--Tim Goral

Student sues school for not getting caught

If Michael Gunn never finds work based on his English studies at the University of Kent, he might consider a career as a lawyer. That's because Gunn, a 21-year-old student at the British university, is suing the school for not telling him that plagiarism was wrong.

Gunn was set to graduate when instructors accused him of passing off other people's work--copied from the Internet--as his own. As a result, his grades were rescinded.

Gunn doesn't deny the charge, and even admits that he has done it since his first year. He's suing because the university took so long to catch him at it.

"I can see there is evidence I have gone against the rules," he told reporters. "But they have taken all my money for three years and pulled me up the day before I finished."

Textbook rental programs are producing big savings for students

Thanks to the estimated 25 schools nationwide that have recently adopted textbook rental programs, campus bookstores are starting to operate a lot like Blockbuster. Rend Lake College (NC) has already begun to save students hundreds of dollars with its textbook rental service. The college charges $42 per book, $20 of which is a deposit fee that is refunded to the student when the book is returned. Within a two-year period, a student who rents five books a semester pays $440 each semester, a savings of more than 50 percent, school officials say.

UCLA might soon also jump on the textbook rental trend. A new bill encouraging the state's public colleges to implement a rental program just passed the California State Assembly and will now move to the State senate. The California rental program, which is intended to reduce the total cost of higher education, would cap textbook rental fees at 50 percent of a book's purchase price. The rental program would also give students the option to purchase books after renting them. Other schools offering this service include Appalachian State University (NC) and Eastern Illinois University.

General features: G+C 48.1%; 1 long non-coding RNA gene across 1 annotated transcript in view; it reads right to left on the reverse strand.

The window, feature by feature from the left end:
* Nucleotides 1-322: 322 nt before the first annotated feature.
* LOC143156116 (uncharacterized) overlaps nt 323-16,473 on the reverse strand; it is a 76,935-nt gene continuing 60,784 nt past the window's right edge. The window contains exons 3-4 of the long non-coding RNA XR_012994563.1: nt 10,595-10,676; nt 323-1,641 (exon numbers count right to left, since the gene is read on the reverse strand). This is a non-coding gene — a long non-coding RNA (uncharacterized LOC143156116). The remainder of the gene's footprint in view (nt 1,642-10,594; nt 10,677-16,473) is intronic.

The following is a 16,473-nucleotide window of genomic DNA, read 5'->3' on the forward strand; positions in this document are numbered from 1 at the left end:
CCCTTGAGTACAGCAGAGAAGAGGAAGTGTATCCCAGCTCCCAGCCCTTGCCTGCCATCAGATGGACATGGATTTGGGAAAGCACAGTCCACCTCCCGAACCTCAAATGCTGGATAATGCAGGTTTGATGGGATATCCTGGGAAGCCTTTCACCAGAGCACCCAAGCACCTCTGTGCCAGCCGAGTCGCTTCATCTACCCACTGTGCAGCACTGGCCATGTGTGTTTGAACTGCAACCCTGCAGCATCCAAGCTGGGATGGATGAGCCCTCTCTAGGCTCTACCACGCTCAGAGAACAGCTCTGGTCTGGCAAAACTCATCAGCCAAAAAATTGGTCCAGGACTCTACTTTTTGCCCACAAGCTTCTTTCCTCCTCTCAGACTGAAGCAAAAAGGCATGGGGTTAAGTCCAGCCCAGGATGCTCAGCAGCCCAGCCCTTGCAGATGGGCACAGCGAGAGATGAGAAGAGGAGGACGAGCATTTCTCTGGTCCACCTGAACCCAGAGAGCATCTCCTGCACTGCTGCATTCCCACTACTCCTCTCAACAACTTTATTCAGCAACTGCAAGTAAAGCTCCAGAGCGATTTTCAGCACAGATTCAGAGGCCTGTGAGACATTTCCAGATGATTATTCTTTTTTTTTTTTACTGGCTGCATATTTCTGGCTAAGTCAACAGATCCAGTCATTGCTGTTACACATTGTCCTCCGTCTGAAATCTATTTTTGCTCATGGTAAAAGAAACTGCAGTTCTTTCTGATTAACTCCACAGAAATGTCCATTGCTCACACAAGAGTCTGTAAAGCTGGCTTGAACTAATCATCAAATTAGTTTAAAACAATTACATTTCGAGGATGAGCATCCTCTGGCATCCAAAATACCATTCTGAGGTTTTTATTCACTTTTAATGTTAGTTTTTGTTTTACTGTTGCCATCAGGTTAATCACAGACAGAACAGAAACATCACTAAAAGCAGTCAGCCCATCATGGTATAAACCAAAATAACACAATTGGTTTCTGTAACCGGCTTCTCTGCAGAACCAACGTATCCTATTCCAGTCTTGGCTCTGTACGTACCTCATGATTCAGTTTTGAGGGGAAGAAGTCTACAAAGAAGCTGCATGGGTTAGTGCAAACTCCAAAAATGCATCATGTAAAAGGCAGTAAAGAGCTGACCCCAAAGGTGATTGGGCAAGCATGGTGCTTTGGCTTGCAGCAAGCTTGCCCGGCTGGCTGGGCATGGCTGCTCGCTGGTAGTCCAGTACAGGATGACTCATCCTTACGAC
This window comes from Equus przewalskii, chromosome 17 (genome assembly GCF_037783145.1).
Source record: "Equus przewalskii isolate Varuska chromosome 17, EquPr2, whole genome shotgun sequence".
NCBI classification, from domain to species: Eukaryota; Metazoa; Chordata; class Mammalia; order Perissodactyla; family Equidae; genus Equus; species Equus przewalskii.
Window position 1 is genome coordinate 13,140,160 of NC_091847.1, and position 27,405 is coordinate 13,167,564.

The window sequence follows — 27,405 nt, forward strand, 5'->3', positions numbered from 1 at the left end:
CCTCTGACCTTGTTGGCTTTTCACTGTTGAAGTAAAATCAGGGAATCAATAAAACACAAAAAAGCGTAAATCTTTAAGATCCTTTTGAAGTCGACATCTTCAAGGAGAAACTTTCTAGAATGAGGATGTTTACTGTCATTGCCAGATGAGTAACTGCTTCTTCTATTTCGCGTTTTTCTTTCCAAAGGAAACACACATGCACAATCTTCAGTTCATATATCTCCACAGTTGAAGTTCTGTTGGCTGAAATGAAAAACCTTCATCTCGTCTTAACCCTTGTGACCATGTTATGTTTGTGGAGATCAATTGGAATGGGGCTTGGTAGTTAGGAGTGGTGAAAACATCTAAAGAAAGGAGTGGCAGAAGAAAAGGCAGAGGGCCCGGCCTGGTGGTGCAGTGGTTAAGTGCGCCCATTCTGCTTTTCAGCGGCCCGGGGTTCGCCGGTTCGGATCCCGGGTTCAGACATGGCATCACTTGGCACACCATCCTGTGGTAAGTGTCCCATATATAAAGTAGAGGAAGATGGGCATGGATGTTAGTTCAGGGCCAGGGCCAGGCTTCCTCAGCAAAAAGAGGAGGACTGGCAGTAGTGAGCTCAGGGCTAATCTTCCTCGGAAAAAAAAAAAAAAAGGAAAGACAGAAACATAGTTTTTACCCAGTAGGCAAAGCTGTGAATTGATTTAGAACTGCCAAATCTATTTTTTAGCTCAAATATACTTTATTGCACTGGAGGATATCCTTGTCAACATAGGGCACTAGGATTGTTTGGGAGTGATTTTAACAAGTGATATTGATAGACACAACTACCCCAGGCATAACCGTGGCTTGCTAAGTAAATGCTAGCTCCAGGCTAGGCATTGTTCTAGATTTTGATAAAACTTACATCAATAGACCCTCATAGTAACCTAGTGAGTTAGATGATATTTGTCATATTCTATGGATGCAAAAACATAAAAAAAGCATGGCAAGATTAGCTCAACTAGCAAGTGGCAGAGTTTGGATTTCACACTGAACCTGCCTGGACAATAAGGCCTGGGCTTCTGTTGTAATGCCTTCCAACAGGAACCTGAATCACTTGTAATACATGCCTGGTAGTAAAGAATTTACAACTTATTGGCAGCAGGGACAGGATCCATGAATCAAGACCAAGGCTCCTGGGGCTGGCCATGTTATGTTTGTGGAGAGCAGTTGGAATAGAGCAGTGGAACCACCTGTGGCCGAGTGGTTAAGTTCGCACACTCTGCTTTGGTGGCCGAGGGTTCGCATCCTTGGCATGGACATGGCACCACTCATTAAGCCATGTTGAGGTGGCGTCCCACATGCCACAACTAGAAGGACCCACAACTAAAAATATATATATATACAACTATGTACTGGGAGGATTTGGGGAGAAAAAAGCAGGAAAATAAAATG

Study shows effectiveness of simulations

With a generation of students raised on video games, sometimes traditional teaching models aren't enough. That's why many schools are exploring computerized simulation programs as a way for students to practice the skills they learn in the classroom, making them better prepared for when they enter the job market.

The Wharton School at the University of Pennsylvania began using simulations in 2001 when it launched the Alfred West Learning Lab. Since then the Learning Lab has developed 14 homegrown applications (which it also makes available to other schools) that engage students in real-world exercises. With names like "Future View," "Power Play," "OPEQ," and "Rules of Engagement," the simulations challenge students to apply principles they've learned across multiple disciplines, including the areas of finance, marketing, negotiation and forecasting.

How have these computer-based tools been received? The Wharton School surveyed nearly 300 of its MBA students from the classes of 2004 and 2005 about the impact of computer or Web-based tools in the classroom. What they said might bolster the argument of any school following a similar path. For example:

86% of students said that computer-based tools enhanced learning in class

Computer-based tools were more effective than both case-based and lecture-based classes in enhancing attention and engagement, retaining material and promoting team collaboration

77% of students were either very satisfied (30%) or satisfied (47%) with computer-based tools in classes.

Diversity foes to appeal to voters

Opponents of affirmative action aren't giving up, despite the U.S. Supreme Court's ruling last year that schools such as the University of Michigan Law School could consider race in creating a diverse student population. A Michigan appeals court ruled in June that the Michigan Civil Rights Initiative (www.michigancivilrights.org) could seek petition signatures to introduce its anti-affirmative action proposal to the statewide ballot this fall. MCRI needs 317,757 petition signatures by this month to get on the ballot, but organizers were unsure the goal could be met in time. If not, they vowed to try again in 2006.

Labor agreement is a first for private institutions

After 18 months of negotiations, New York University agreed in May to a contract that provides pay increases, health care benefits, and pension contributions to its adjunct faculty. The school's 2,300 part-time faculty members represent the largest adjunct-only union at a private university.

On health care--a key point of contention between the union and the school--NYU has agreed to pay half the cost of individual health care plans for adjuncts who teach at least 84 hours a year (excluding summer). According to the American Association of University Professors (www.aaup.org), about 46 percent of all university teachers nationwide are considered part-time, and most don't carry health insurance.